Ready for takeoffBoeing (BA) is set to start delivering its 787 Dreamliners as early as March 26, ending a five-month drought while the company mechanics looked for tiny structural flaws. Better safe than sorry with those crazy flying contraptions, we always say. Prices lift 3.32% on the news.
Boeing is looking to hand over up to three jets this month after cutting its planned 2021 787 production goals from six jets to five, monthly, in the face of the slow recovery of the long-haul travel sector.
In 2019, Boeing was making 14 Boeing 787s monthly, but amid the pandemic the firm delivered just 53 jets in 2020, which is less than five monthly on average. The delivery slowdown led to a swelling of the company’s jet stockpile, which currently stands at about 80. Boeing burned through $20 billion last year, so the ability of the planemaker to generate cash in the coming years does depend on how quickly it’s able to unwind its stacked-up jets. However, there is a concern that customer airlines facing their own cash flow problems might look to defer delivery and change their payment schedules, which could have a knock on effect on Boeing.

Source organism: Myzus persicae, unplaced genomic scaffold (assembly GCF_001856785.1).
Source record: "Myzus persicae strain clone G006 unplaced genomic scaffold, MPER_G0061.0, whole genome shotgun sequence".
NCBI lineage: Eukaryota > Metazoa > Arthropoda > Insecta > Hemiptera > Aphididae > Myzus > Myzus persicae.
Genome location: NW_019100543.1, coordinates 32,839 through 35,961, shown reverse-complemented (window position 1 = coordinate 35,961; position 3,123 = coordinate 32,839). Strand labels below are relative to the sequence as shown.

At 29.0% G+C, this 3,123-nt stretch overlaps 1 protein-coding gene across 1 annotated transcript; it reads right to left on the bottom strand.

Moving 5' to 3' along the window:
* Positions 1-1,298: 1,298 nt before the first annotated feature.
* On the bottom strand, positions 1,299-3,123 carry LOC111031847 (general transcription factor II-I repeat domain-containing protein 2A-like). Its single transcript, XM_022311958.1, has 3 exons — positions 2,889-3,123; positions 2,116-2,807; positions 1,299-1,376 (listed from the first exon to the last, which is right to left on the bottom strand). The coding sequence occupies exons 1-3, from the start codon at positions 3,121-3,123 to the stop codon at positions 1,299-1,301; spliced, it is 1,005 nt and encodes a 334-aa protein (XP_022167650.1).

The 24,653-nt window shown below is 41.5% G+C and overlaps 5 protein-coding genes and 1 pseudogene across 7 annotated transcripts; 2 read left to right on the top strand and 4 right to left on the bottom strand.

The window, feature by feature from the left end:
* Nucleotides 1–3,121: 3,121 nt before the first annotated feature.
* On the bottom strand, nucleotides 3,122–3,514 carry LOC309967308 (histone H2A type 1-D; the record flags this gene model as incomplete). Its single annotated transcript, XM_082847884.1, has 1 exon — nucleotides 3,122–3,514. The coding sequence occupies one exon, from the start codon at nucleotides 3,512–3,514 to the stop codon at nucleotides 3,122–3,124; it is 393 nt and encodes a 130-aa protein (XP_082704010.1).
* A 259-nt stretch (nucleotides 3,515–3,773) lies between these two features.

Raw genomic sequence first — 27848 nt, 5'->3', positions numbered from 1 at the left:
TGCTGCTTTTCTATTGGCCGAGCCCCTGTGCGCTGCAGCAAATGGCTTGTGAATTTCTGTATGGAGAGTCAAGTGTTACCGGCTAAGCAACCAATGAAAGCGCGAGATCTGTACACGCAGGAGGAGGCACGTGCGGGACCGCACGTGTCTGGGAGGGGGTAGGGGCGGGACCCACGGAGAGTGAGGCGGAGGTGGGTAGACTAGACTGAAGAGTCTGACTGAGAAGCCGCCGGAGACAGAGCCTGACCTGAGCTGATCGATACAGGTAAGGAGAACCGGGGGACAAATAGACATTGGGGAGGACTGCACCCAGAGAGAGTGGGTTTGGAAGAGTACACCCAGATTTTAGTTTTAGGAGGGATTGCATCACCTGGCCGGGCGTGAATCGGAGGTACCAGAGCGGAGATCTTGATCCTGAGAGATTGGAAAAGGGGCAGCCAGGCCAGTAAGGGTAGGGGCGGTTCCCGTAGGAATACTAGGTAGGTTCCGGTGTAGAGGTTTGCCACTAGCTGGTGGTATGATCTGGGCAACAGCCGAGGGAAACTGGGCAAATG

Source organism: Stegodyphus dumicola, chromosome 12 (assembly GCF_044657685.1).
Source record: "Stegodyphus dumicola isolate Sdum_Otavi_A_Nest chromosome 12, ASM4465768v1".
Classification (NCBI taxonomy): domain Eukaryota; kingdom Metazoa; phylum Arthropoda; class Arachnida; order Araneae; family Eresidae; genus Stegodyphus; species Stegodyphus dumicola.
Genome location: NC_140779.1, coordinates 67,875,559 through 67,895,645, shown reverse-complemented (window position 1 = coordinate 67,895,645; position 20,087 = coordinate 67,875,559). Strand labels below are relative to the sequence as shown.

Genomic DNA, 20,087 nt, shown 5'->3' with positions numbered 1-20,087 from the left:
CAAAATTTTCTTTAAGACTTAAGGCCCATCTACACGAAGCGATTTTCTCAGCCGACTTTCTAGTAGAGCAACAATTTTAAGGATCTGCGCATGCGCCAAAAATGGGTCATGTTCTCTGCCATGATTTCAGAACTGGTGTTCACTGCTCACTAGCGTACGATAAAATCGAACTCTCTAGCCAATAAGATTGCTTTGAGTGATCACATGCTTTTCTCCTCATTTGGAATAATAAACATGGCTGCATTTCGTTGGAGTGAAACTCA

The 787 might be struggling, but other Boeing jets have done rather better, particularly the 737 MAX jet, which is key to the company’s financial recovery in 2021. Boeing has already exceeded 50% of its 2019 figure just a few months into the year, with 26 deliveries in January alone, and customers have been eating them up. Can the company begin to take back the market share it lost while grounded? In order to get back to its 2018 levels of profitability, Boeing will have to get back to pre-2019 order numbers and manufacturing levels, which could still be a while away.
Boeing’s $63.5 billion debt burden might also be a worry to investors, but there’s an expectation that the debt ballooning could soon cease - and hopefully its $25 billion in cash, equivalents, and short-term investments will give the company blue skies back to profitability.